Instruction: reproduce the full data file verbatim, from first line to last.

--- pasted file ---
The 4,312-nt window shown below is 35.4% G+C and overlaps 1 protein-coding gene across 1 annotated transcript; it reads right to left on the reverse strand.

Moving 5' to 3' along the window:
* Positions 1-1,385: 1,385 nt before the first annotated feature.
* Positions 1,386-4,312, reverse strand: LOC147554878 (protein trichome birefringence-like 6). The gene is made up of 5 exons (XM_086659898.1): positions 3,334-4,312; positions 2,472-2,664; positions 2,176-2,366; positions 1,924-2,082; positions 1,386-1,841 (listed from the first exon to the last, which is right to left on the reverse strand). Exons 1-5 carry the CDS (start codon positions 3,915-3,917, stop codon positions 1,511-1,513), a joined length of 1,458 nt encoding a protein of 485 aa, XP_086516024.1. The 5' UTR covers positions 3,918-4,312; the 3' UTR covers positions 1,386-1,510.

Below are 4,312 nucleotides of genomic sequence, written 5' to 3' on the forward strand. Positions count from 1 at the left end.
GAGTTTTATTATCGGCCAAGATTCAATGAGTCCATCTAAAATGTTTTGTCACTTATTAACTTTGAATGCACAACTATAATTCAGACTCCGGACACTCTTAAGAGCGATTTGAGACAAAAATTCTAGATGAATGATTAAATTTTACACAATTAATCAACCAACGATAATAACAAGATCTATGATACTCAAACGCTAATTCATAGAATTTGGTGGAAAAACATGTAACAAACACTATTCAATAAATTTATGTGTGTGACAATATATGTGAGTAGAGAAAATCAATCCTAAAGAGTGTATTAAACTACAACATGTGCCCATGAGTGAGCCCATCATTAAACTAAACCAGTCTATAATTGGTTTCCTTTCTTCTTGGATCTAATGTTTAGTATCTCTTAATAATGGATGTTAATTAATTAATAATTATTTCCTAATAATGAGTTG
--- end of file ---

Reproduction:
The 4,312-nt window shown below is 35.4% G+C and overlaps 1 protein-coding gene across 1 annotated transcript; it reads right to left on the reverse strand.

Moving 5' to 3' along the window:
* Positions 1-1,385: 1,385 nt before the first annotated feature.
* Positions 1,386-4,312, reverse strand: LOC147554878 (protein trichome birefringence-like 6). The gene is made up of 5 exons (XM_086659898.1): positions 3,334-4,312; positions 2,472-2,664; positions 2,176-2,366; positions 1,924-2,082; positions 1,386-1,841 (listed from the first exon to the last, which is right to left on the reverse strand). Exons 1-5 carry the CDS (start codon positions 3,915-3,917, stop codon positions 1,511-1,513), a joined length of 1,458 nt encoding a protein of 485 aa, XP_086516024.1. The 5' UTR covers positions 3,918-4,312; the 3' UTR covers positions 1,386-1,510.

Below are 4,312 nucleotides of genomic sequence, written 5' to 3' on the forward strand. Positions count from 1 at the left end.
GAGTTTTATTATCGGCCAAGATTCAATGAGTCCATCTAAAATGTTTTGTCACTTATTAACTTTGAATGCACAACTATAATTCAGACTCCGGACACTCTTAAGAGCGATTTGAGACAAAAATTCTAGATGAATGATTAAATTTTACACAATTAATCAACCAACGATAATAACAAGATCTATGATACTCAAACGCTAATTCATAGAATTTGGTGGAAAAACATGTAACAAACACTATTCAATAAATTTATGTGTGTGACAATATATGTGAGTAGAGAAAATCAATCCTAAAGAGTGTATTAAACTACAACATGTGCCCATGAGTGAGCCCATCATTAAACTAAACCAGTCTATAATTGGTTTCCTTTCTTCTTGGATCTAATGTTTAGTATCTCTTAATAATGGATGTTAATTAATTAATAATTATTTCCTAATAATGAGTTG